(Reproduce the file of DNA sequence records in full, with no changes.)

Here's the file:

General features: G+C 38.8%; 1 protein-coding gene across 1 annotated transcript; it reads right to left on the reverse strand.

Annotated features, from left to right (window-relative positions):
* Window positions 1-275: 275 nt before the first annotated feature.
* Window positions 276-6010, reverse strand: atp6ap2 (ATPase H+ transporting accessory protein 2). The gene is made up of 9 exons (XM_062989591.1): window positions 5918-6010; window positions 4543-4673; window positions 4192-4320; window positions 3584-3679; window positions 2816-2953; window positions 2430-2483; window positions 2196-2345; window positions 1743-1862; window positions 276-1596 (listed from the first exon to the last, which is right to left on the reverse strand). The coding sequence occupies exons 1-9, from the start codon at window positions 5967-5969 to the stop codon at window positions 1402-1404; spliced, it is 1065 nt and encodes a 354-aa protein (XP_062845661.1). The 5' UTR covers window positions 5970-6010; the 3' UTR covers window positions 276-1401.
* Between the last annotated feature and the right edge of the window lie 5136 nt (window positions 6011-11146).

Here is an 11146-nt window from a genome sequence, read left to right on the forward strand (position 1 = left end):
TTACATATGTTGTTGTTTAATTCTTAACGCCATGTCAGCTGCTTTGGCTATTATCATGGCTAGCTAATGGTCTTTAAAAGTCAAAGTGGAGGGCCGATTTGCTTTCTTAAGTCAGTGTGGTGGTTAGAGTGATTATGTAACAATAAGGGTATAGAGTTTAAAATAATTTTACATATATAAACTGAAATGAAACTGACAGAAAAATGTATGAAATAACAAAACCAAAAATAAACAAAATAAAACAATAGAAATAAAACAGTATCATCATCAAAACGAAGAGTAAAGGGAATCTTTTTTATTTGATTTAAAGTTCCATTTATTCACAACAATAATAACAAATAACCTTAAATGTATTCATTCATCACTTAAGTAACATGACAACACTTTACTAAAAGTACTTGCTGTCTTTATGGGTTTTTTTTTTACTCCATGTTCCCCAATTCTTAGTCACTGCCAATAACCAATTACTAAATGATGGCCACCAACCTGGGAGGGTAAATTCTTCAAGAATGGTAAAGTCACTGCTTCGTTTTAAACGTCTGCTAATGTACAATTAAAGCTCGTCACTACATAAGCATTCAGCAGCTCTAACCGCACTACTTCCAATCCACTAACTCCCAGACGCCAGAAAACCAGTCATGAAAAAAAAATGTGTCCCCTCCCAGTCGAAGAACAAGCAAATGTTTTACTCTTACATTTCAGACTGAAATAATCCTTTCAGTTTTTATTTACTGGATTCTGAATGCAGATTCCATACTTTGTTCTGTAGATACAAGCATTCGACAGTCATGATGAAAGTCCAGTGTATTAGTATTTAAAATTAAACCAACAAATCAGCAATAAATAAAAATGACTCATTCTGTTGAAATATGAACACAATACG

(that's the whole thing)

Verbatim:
General features: G+C 38.8%; 1 protein-coding gene across 1 annotated transcript; it reads right to left on the reverse strand.

Annotated features, from left to right (window-relative positions):
* Window positions 1-275: 275 nt before the first annotated feature.
* Window positions 276-6010, reverse strand: atp6ap2 (ATPase H+ transporting accessory protein 2). The gene is made up of 9 exons (XM_062989591.1): window positions 5918-6010; window positions 4543-4673; window positions 4192-4320; window positions 3584-3679; window positions 2816-2953; window positions 2430-2483; window positions 2196-2345; window positions 1743-1862; window positions 276-1596 (listed from the first exon to the last, which is right to left on the reverse strand). The coding sequence occupies exons 1-9, from the start codon at window positions 5967-5969 to the stop codon at window positions 1402-1404; spliced, it is 1065 nt and encodes a 354-aa protein (XP_062845661.1). The 5' UTR covers window positions 5970-6010; the 3' UTR covers window positions 276-1401.
* Between the last annotated feature and the right edge of the window lie 5136 nt (window positions 6011-11146).

Here is an 11146-nt window from a genome sequence, read left to right on the forward strand (position 1 = left end):
TTACATATGTTGTTGTTTAATTCTTAACGCCATGTCAGCTGCTTTGGCTATTATCATGGCTAGCTAATGGTCTTTAAAAGTCAAAGTGGAGGGCCGATTTGCTTTCTTAAGTCAGTGTGGTGGTTAGAGTGATTATGTAACAATAAGGGTATAGAGTTTAAAATAATTTTACATATATAAACTGAAATGAAACTGACAGAAAAATGTATGAAATAACAAAACCAAAAATAAACAAAATAAAACAATAGAAATAAAACAGTATCATCATCAAAACGAAGAGTAAAGGGAATCTTTTTTATTTGATTTAAAGTTCCATTTATTCACAACAATAATAACAAATAACCTTAAATGTATTCATTCATCACTTAAGTAACATGACAACACTTTACTAAAAGTACTTGCTGTCTTTATGGGTTTTTTTTTTACTCCATGTTCCCCAATTCTTAGTCACTGCCAATAACCAATTACTAAATGATGGCCACCAACCTGGGAGGGTAAATTCTTCAAGAATGGTAAAGTCACTGCTTCGTTTTAAACGTCTGCTAATGTACAATTAAAGCTCGTCACTACATAAGCATTCAGCAGCTCTAACCGCACTACTTCCAATCCACTAACTCCCAGACGCCAGAAAACCAGTCATGAAAAAAAAATGTGTCCCCTCCCAGTCGAAGAACAAGCAAATGTTTTACTCTTACATTTCAGACTGAAATAATCCTTTCAGTTTTTATTTACTGGATTCTGAATGCAGATTCCATACTTTGTTCTGTAGATACAAGCATTCGACAGTCATGATGAAAGTCCAGTGTATTAGTATTTAAAATTAAACCAACAAATCAGCAATAAATAAAAATGACTCATTCTGTTGAAATATGAACACAATACG